Delhi’s happiness curriculum begins July 12, to include ‘gratitude wall’ and meditation
Starting July 12, children studying in classes 1-8 at Delhi government schools will spend 45 minutes every day in attending ‘Happiness Classes’, which will comprise exercises such as storytelling, meditation and question and answer sessions. For nursery and KG students, the classes will be held twice a week.
The ‘Happiness Curriculum’ – which will focus on activity-based learning, value education and mental exercises -- has 20 stories and 40 activities for students of classes 6-8. One such activity is titled ‘Gratitude Wall’ and is aimed at making students understand the importance of thanking others. Under this activity, students will be asked to write a few lines expressing gratitude to their family members who have helped them in some way on that day.
The ‘Happiness Curriculum’ was launched on Monday by the Dalai Lama at an event attended by chief minister Arvind Kejriwal and deputy chief minister Manish Sisodia. HT has accessed the contents of this curriculum.
At the launch, the Dalai Lama said, “Modern education focusses on material values and has nothing to offer regarding inner peace. Only India has the ability to combine modern education with ancient knowledge which is necessary for fulfillment of human emotions.”
He added that India can become the modern Guru by reviving its ancient knowledge and combining it with modern education.
Kejriwal, meanwhile, said the launch of the course is the first step towards overhauling the entire curriculum. “The current education system focuses on making students mug lessons and write exams. I don’t think it focuses on making good human beings,” he said.
Sisodia said that each class will begin with a five minute meditation practice.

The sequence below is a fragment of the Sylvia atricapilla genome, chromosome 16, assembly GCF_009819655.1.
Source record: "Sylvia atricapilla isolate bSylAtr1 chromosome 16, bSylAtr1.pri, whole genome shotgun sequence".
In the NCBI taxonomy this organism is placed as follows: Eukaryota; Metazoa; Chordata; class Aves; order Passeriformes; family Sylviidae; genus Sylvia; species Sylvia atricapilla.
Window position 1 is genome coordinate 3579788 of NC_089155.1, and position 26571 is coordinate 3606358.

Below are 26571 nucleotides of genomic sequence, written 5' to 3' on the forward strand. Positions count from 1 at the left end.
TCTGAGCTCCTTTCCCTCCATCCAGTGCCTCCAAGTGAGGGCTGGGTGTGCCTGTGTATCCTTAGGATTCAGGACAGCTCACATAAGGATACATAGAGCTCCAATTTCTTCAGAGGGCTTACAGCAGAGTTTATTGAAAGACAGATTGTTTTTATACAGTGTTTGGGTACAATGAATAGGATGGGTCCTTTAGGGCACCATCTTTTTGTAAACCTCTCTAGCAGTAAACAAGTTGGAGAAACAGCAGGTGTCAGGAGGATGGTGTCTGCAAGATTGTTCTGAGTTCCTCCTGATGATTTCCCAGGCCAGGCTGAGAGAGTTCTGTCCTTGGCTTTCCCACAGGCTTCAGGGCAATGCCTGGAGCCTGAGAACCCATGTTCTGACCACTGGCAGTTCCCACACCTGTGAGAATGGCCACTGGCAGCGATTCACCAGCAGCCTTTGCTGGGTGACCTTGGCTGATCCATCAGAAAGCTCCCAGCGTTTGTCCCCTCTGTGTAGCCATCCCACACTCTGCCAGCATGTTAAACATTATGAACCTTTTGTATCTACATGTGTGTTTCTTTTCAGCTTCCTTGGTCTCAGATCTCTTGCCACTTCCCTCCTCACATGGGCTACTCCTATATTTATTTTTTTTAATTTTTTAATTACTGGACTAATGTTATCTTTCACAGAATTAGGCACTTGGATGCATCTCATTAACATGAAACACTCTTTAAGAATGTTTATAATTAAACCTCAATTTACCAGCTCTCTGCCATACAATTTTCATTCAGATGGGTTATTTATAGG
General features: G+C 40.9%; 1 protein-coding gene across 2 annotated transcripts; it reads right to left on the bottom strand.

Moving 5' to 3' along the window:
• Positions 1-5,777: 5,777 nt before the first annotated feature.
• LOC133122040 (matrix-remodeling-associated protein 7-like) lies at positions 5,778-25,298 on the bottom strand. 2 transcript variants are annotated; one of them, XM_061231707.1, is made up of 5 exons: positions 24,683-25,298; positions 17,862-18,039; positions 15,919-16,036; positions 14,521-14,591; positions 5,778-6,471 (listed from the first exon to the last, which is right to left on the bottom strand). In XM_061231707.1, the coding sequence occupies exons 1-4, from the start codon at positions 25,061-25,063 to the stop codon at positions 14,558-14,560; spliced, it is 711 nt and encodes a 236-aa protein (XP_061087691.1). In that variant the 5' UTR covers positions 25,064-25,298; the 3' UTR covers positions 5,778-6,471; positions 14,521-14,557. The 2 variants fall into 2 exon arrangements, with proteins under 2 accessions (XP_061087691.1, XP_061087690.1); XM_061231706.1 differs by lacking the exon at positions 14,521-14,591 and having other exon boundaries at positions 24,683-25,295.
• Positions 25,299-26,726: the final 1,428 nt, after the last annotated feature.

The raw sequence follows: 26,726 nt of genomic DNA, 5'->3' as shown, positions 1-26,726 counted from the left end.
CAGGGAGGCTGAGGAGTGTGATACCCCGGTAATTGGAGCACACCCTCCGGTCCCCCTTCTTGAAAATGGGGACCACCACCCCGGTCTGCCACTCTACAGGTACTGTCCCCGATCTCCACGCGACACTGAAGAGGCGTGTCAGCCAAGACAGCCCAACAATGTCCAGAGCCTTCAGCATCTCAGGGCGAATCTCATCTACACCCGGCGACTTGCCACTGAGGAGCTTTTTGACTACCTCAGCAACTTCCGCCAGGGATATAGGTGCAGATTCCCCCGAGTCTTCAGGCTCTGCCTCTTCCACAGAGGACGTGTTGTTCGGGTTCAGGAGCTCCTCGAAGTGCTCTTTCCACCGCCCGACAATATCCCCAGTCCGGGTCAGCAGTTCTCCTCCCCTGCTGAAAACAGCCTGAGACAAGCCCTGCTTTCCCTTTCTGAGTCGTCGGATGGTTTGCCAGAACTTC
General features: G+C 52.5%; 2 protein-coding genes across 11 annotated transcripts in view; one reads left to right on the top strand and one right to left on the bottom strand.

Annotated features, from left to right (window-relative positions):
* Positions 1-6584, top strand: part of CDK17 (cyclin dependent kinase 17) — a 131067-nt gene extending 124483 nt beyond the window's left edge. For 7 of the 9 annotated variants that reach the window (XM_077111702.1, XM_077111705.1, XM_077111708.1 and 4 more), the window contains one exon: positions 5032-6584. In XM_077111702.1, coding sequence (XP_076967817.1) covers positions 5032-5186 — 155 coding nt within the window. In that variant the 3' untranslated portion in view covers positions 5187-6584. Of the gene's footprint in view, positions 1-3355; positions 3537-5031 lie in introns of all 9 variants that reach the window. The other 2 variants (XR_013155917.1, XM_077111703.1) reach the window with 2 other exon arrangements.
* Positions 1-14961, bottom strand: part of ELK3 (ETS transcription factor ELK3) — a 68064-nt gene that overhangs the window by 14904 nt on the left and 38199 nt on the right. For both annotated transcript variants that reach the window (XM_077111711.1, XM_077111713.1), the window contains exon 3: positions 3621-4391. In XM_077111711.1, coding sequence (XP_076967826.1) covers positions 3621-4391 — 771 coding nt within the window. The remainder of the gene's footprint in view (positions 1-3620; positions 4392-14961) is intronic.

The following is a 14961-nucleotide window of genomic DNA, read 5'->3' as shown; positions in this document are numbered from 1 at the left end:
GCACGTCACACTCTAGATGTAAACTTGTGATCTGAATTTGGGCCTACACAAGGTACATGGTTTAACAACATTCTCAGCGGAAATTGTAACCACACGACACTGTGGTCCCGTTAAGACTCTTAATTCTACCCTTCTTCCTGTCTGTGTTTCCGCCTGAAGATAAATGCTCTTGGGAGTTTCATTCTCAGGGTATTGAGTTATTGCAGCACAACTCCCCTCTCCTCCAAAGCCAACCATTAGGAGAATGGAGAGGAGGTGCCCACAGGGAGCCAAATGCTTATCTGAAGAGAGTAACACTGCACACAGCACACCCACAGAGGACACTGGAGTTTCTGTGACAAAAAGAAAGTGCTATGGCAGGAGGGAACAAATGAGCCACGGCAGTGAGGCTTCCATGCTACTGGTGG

As per the curriculum, students won’t need to worry about marks or written examinations for the course. However, the entire focus will be directly on monitoring and observing the status of happiness in the life of child.
The curriculum document states, “The day-to-day behaviour of the children, their communication content and process, and thinking abilities will be observed on a weekly and a monthly basis in a dairy to be maintained by the teacher. The teacher will also update the same in an online module.”
The happiness curriculum is meant for Delhi government-run schools and not private ones.
However, Delhi Public School, Mathura Road, principal Manohar Lal said he will constitute a committee to look into the happiness curriculum and implement its positive points -- if required. “It is difficult to comment on the course but we will constitute a committee to study the curriculum. If there are any positive points, we will implement them in our school,” he said.
But Lal added that happiness cannot be created through books. “A child will be happy if she is not under stress so we need to have neighbourhood concept, so that the child can easily reach school and get enough sleep. The system needs to change,” he said.
Sadhana Bhalla, principal Mira Model School, said some private schools already conduct workshops and other activities for the mental well-being of students. “We will study the curriculum. Only then can we comment on it,” Bhalla, who is also the chairperson of National Progressive Schools’ Conference (NPSC) -- an umbrella body of around 160 private schools.